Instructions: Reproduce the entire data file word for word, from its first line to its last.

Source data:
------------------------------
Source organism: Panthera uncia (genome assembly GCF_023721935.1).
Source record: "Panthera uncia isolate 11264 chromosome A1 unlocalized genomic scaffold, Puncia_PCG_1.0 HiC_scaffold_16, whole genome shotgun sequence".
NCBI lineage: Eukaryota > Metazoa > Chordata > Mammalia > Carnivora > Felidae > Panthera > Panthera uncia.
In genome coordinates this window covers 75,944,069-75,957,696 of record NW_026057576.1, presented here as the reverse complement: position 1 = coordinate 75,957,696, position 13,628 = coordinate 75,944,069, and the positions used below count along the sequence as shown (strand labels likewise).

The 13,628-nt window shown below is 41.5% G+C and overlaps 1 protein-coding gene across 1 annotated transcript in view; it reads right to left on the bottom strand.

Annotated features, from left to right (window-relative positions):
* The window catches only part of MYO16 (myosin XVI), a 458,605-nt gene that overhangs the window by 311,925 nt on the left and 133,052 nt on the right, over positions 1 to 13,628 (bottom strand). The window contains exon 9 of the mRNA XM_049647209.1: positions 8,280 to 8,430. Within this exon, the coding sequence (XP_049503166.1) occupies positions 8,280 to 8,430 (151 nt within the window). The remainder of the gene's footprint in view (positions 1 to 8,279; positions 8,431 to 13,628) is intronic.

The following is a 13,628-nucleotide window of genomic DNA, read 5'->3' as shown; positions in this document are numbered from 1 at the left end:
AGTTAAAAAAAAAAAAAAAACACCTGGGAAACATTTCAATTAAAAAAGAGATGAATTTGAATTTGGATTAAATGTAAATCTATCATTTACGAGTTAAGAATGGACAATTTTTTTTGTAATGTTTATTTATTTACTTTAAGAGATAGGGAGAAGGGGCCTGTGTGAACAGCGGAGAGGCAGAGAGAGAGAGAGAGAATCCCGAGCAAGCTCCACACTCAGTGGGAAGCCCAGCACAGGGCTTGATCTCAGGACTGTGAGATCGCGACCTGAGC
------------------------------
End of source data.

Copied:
Source organism: Panthera uncia (genome assembly GCF_023721935.1).
Source record: "Panthera uncia isolate 11264 chromosome A1 unlocalized genomic scaffold, Puncia_PCG_1.0 HiC_scaffold_16, whole genome shotgun sequence".
NCBI lineage: Eukaryota > Metazoa > Chordata > Mammalia > Carnivora > Felidae > Panthera > Panthera uncia.
In genome coordinates this window covers 75,944,069-75,957,696 of record NW_026057576.1, presented here as the reverse complement: position 1 = coordinate 75,957,696, position 13,628 = coordinate 75,944,069, and the positions used below count along the sequence as shown (strand labels likewise).

The 13,628-nt window shown below is 41.5% G+C and overlaps 1 protein-coding gene across 1 annotated transcript in view; it reads right to left on the bottom strand.

Annotated features, from left to right (window-relative positions):
* The window catches only part of MYO16 (myosin XVI), a 458,605-nt gene that overhangs the window by 311,925 nt on the left and 133,052 nt on the right, over positions 1 to 13,628 (bottom strand). The window contains exon 9 of the mRNA XM_049647209.1: positions 8,280 to 8,430. Within this exon, the coding sequence (XP_049503166.1) occupies positions 8,280 to 8,430 (151 nt within the window). The remainder of the gene's footprint in view (positions 1 to 8,279; positions 8,431 to 13,628) is intronic.

The following is a 13,628-nucleotide window of genomic DNA, read 5'->3' as shown; positions in this document are numbered from 1 at the left end:
AGTTAAAAAAAAAAAAAAAACACCTGGGAAACATTTCAATTAAAAAAGAGATGAATTTGAATTTGGATTAAATGTAAATCTATCATTTACGAGTTAAGAATGGACAATTTTTTTTGTAATGTTTATTTATTTACTTTAAGAGATAGGGAGAAGGGGCCTGTGTGAACAGCGGAGAGGCAGAGAGAGAGAGAGAGAATCCCGAGCAAGCTCCACACTCAGTGGGAAGCCCAGCACAGGGCTTGATCTCAGGACTGTGAGATCGCGACCTGAGC